Visiting yachts have several mooring options in the harbour at the breakwater quay, south quay, west quay and even the ferry jetty. Particularly in the peak summer months, if you want a dock position, you need to arrive exceptionally early – around noon would be reasonable. Otherwise, there is a good anchorage for 10-12 yachts in depths of 10-12 metres along the harbour’s N shore, taking lines ashore to stainless steel rings set into the rocks. Holding is only moderate in the sand and some weed, so ensure your anchor is well dug in. The shelter here is good in all but strong E or S winds.
“The island of Fiskardo”
Lat/Long -38.3782° N, 20.5401° E
Assos, a rural, isolated village, is nestled within a horseshoe harbour on a peninsula on the western coast of Kefalonia and overlooked by a historic Venetian fortress. Lush green hillsides, draped in cypress trees and pine, and dramatic coastal scenery envelope this romantic and classical location of Assos. Fine examples of Venetian architecture are spread throughout the village, dotted with houses traditional tavernas, and one of these uninhabited houses ( if you are lucky) may have a door left ajar so you may glimpse inside at a time past. Hours sipping fine local wines can disappear; time seems to stand still in Assos.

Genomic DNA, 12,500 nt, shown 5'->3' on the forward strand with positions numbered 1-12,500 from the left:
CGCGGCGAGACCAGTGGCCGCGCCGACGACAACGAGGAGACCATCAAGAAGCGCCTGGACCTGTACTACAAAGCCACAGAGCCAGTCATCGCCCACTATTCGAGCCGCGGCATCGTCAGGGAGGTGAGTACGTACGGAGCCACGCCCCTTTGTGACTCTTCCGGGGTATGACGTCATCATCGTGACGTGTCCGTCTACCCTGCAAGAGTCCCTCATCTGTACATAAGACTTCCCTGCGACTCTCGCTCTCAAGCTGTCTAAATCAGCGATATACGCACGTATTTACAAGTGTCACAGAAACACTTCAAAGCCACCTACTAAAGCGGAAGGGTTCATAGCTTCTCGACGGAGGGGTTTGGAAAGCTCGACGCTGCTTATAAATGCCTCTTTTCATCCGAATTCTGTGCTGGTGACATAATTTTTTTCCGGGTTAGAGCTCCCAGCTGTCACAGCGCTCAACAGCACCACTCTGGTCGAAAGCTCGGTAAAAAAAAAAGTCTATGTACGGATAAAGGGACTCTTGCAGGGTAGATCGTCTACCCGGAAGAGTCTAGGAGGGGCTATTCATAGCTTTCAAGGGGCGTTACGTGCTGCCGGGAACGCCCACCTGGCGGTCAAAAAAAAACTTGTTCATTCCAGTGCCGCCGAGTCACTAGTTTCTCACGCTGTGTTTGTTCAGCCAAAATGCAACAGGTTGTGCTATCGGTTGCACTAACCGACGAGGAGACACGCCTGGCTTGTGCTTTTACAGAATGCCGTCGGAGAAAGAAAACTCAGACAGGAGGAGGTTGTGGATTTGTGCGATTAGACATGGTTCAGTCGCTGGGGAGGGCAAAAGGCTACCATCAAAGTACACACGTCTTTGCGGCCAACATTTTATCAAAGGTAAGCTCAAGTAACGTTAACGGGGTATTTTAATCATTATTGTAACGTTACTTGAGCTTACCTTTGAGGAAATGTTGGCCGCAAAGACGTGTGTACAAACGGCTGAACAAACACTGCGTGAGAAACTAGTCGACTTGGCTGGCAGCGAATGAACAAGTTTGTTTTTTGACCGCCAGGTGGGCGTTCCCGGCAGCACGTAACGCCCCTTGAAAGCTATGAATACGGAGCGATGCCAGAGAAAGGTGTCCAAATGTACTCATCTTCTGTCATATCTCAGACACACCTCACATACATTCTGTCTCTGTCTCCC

After the 1953 earthquake, the French came to aid the people of Assos to rebuild their village; as thanks for their help, the square has been named ‘Paris Square’. A plaque commemorating the French can be found close to the waterfront.